Top 6 appellate tips

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Kimberlee Hillock
Willingham & Coté

(1) Attach the entire deposition transcript in summary disposition motions. When an attorney is intimately familiar with a case, the attorney may think that only 1 or 2 pages from the transcript need to be attached to prove the point. However, for the reviewing judge or clerk, a single page or two may not give enough context as to the line of questioning. There are often additional statements supporting the attorney’s position, which cannot be used on appeal unless they were attached at the trial court level. Also, when only 1 or 2 pages are attached, it looks like the attorney is hiding something. This is especially true when opposing counsel cites other portions of the same transcript supporting his or her position. It is better to attach the entire thing, even the unfavorable parts (see tip 3).

(2) Proper citation to documents in summary disposition motions. MCR 7.212(C)(6) requires that a statement of facts in an appellate brief contain “specific page references to the transcript, the pleadings, or other document or paper filed with the trial court.”  This is so that the reviewing appellate attorney at the Court can find the document in the trial court record and verify that the issue is preserved and the document was before the trial court. When the document is properly cited in the summary disposition motion, it is easy to update this citation in the appellate brief. Also, I think it helps to cite to the trial court record in the same manner as the reviewing appellate attorney does in his or her prehearing reports/bench memos/commissioner reports (anything to make it easier for review is my motto).  I have inherited appeals from other law firms with citations to the record that I cannot decipher and therefore have to create from scratch, which takes time; you don’t want to do that to your reviewing attorney because the reviewing attorney may not take the time. So, for example, “Deposition of John Smith, 12/1/16, pp 23, 27, attached as Exhibit A to Joe Client’s summary disposition motion, 12/15/16, attached hereto as Exhibit A.” The bold portion would be the citation in the summary disposition motion, the rest of the citation would be added on appeal.

(3) Not ignoring the unfavorable facts but addressing them head on. Opposing counsel is most certainly going to bring up the unfavorable facts. In my opinion, it is best to come up with an argument addressing these facts as early as possible in the case.  Ignoring the facts will only make it look like counsel is being less than candid with the court, and counsel will have a field day with this. Presenting unfavorable facts on appeal is mandatory. MCR 7.212(C)(6) also requires that the statement of facts be “clear, concise, and chronological,” and “All material facts, both favorable and unfavorable, must be fairly stated without argument or bias.” It is not a good practice to ignore the unfavorable facts.  The court rule requires that they be included. The reviewing attorney goes through the entire record and will certainly uncover them. Opposing counsel will most certainly highlight them and accuse your client of lying to the Court. The Court of Appeals and Supreme Court will not look favorably on an argument that ignores them.  It is much better to be the one to present the unfavorable facts for three reasons.  First, it makes you look more credible. Secondly, it takes the wind out of opposing counsel’s sails. And finally, it allows you to present the unfavorable facts in as a positive light as possible.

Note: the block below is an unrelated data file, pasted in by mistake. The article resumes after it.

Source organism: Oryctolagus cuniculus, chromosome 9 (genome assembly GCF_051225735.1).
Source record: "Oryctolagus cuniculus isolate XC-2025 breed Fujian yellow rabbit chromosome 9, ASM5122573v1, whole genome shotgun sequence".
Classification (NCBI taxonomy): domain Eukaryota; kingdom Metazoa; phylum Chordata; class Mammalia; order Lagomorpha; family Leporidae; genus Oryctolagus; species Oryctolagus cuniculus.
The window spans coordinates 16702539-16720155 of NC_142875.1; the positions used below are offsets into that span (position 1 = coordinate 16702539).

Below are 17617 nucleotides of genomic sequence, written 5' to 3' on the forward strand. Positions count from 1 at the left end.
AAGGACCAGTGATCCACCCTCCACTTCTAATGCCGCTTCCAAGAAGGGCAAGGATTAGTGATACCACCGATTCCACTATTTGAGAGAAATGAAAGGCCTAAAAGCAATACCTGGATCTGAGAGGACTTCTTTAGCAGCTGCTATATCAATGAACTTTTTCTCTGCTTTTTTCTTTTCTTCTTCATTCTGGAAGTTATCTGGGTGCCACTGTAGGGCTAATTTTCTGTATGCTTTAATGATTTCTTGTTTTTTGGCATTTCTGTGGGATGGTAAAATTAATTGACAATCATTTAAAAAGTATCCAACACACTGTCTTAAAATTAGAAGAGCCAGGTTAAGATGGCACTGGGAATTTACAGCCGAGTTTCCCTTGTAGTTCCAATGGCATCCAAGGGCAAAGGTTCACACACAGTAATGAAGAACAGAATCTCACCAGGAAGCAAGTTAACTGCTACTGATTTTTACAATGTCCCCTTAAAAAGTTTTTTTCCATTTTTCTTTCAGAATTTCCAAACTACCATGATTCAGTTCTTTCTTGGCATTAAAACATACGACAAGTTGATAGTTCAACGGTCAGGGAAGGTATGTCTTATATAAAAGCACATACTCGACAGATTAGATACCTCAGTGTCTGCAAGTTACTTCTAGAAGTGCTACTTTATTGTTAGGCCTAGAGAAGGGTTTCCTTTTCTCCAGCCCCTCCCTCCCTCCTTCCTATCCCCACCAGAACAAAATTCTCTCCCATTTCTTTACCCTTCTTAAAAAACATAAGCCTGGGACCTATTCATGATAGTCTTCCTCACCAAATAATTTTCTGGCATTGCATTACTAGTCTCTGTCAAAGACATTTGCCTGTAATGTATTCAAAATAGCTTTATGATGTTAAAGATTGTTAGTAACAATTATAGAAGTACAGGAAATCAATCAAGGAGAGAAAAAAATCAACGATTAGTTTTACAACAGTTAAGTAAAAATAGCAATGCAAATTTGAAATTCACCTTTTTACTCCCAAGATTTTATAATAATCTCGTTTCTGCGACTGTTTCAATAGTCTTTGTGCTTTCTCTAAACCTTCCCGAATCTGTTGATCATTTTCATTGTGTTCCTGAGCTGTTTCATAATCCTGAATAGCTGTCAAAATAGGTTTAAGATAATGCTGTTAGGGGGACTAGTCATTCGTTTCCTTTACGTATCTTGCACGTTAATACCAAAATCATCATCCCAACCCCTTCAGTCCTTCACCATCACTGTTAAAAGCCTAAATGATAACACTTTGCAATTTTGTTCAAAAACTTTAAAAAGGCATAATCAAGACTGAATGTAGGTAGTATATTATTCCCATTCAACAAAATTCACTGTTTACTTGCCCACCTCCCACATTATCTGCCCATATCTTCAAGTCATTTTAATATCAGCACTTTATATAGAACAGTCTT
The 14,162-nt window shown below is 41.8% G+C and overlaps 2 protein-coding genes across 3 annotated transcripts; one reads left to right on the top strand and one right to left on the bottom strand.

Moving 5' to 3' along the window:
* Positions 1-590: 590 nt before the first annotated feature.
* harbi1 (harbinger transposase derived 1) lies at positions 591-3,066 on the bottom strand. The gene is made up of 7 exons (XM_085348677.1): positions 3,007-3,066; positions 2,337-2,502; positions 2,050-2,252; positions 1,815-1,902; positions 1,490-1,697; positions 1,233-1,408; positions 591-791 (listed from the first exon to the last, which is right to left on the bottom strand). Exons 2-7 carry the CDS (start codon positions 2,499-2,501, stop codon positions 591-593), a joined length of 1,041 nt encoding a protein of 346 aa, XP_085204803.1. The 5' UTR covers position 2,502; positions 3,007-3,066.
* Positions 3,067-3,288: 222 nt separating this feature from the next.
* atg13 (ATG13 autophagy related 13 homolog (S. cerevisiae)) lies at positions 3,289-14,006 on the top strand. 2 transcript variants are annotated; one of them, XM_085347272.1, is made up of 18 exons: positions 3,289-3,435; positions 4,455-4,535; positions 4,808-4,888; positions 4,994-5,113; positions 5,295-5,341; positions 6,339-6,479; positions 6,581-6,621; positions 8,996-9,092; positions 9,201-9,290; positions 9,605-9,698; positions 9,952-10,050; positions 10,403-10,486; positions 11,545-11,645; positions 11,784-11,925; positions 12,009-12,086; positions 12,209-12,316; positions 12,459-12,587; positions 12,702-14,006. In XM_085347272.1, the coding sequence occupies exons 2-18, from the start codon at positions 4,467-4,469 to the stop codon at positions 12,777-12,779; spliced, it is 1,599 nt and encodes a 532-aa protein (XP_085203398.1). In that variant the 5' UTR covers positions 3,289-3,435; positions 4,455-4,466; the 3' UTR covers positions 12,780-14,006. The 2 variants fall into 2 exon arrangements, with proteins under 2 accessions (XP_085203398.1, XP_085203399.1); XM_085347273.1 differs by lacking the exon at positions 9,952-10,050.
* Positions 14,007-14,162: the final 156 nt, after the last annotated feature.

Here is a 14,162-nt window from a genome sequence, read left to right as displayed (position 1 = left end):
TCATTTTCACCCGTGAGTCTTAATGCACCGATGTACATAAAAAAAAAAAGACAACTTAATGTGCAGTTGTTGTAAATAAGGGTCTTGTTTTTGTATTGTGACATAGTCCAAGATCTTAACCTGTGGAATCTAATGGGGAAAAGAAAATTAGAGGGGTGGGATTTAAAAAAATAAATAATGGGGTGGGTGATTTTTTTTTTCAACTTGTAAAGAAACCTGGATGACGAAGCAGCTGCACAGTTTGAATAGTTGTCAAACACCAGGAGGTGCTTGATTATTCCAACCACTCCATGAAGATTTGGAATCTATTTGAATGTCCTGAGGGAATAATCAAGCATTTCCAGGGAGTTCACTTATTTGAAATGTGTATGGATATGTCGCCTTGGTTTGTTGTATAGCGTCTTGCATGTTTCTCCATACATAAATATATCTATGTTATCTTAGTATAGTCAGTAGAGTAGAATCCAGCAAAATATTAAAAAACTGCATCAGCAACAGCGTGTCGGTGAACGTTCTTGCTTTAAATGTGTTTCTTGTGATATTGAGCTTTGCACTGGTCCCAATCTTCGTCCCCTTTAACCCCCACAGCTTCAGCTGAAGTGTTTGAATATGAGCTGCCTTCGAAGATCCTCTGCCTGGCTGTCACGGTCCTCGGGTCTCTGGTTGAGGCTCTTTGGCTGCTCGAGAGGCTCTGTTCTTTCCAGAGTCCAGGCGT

(4) Reply briefs are for rebuttal argument only. This is your chance to tell the Court why the other side’s argument/authority is incorrect or inapposite. In the 2013 Appellate Bench Bar Conference, the Supreme Court stated that reply briefs focusing on rebuttal were the most helpful. Filing a reply brief that merely reiterates your original position in the appellant brief is a waste of your time and your client’s money, and will merely irritate the reviewing attorneys and judges.

(5) E-file. There are several advantages to this. First, one doesn’t need to produce multiple paper copies of the brief. Secondly, it is easier to serve everyone. Third, it eliminates nth-hour mad dashes to the courthouse to hand file. Fourth, if done correctly with text recognition and bookmarking, the brief and exhibits are user-friendly. Fifth, more than half the Court of Appeals judges and Supreme Court justices prefer to review briefs on their electronic devices rather than paper copies, and I predict this number will become higher as judges retire and are replaced with the younger crowd. And sixth, it is easier for the three-judge panel to circulate and read.

(6) Include ALL relevant exhibits. There is only one “paper” copy of the record. If you want all judges to consider the relevant portions of the record, attach them to your briefs as exhibits.

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Kimberlee A. Hillock is a shareholder and a co-chairperson of Willingham & Coté, P.C.’s Appellate Practice Group. She previously worked as a research attorney and judicial clerk for the Hon. Donald S. Owens of the Michigan Court of Appeals, and as a judicial clerk for the Hon. Chief Justice Clifford W. Taylor of the Michigan Supreme Court. Historical Society Advocates Guild. She can be reached at khillock@willinghamcote.com.
 

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